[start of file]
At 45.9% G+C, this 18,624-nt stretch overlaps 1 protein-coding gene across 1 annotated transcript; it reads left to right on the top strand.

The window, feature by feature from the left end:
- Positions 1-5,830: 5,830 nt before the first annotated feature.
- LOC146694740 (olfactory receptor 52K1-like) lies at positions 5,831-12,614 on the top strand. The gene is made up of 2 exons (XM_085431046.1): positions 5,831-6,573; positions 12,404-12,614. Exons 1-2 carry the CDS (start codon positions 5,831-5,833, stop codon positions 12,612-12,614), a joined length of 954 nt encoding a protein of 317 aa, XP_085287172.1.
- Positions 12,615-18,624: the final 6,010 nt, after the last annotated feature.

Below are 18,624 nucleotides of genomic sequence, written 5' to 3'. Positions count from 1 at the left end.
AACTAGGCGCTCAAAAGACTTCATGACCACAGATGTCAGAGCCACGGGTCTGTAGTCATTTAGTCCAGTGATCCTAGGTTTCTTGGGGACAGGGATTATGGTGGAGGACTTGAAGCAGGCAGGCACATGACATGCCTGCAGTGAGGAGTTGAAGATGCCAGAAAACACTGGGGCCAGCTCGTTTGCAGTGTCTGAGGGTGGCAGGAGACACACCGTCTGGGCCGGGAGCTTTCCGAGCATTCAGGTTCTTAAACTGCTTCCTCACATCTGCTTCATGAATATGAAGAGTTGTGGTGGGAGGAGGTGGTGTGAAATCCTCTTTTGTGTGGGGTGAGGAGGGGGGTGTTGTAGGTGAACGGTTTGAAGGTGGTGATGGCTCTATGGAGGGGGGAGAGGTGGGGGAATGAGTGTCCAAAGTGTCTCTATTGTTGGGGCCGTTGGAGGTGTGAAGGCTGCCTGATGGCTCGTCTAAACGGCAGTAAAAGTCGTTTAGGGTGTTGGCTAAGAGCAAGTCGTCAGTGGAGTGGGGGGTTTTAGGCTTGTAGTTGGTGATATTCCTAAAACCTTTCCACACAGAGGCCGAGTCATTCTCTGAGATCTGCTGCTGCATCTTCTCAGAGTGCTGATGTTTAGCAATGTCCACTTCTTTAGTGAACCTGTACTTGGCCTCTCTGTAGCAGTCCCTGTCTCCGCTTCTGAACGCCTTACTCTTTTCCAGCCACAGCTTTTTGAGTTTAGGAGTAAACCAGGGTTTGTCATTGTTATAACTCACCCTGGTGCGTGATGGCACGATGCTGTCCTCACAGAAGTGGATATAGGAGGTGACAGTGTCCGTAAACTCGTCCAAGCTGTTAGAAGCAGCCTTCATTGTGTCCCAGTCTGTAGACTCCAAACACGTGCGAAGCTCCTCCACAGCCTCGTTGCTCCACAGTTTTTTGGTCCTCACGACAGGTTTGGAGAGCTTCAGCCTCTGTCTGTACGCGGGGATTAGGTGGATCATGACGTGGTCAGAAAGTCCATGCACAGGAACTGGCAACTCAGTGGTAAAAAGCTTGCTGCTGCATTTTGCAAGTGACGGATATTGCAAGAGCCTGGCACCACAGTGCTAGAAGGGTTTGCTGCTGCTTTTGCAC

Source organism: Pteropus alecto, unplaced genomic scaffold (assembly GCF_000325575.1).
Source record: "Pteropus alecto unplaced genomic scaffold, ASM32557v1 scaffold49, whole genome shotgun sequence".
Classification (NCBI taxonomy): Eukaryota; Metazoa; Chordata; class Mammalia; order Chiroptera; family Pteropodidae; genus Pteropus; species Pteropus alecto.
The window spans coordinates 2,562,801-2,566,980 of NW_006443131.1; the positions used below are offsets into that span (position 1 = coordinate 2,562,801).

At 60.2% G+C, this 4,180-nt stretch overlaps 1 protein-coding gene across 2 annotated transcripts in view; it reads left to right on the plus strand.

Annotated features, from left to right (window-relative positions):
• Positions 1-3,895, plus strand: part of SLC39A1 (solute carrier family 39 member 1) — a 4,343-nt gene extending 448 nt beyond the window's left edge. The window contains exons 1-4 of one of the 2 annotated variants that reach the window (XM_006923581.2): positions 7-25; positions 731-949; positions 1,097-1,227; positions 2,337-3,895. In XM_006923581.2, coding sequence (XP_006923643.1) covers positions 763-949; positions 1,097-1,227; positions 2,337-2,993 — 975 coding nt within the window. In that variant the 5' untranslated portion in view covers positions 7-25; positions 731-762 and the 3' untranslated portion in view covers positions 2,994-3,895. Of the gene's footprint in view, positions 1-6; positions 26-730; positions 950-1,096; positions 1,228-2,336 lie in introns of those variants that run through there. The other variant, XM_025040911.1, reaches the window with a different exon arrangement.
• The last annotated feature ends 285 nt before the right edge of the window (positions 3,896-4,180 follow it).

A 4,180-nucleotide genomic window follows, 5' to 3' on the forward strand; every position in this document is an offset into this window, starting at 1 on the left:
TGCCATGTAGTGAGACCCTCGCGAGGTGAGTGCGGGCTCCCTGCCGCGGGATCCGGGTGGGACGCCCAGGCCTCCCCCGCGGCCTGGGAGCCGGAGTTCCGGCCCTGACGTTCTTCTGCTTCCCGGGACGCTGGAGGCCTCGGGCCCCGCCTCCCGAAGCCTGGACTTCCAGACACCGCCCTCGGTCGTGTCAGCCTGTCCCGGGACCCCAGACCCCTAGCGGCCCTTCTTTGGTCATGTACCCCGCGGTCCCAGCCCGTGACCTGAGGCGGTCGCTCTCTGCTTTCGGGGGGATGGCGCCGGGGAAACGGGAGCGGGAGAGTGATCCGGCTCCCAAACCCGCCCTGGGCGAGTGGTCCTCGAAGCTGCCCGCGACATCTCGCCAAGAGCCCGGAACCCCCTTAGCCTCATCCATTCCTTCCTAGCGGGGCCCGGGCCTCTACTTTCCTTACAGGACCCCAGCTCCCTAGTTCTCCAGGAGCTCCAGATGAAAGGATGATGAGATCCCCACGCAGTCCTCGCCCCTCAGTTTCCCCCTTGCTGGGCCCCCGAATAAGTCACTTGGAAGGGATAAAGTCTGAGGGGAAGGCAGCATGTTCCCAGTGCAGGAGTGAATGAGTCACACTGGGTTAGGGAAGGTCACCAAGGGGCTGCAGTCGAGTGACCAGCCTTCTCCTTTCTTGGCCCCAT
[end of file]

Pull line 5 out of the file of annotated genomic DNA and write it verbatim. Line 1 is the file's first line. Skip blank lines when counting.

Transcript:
- Positions 12,615-18,624: the final 6,010 nt, after the last annotated feature.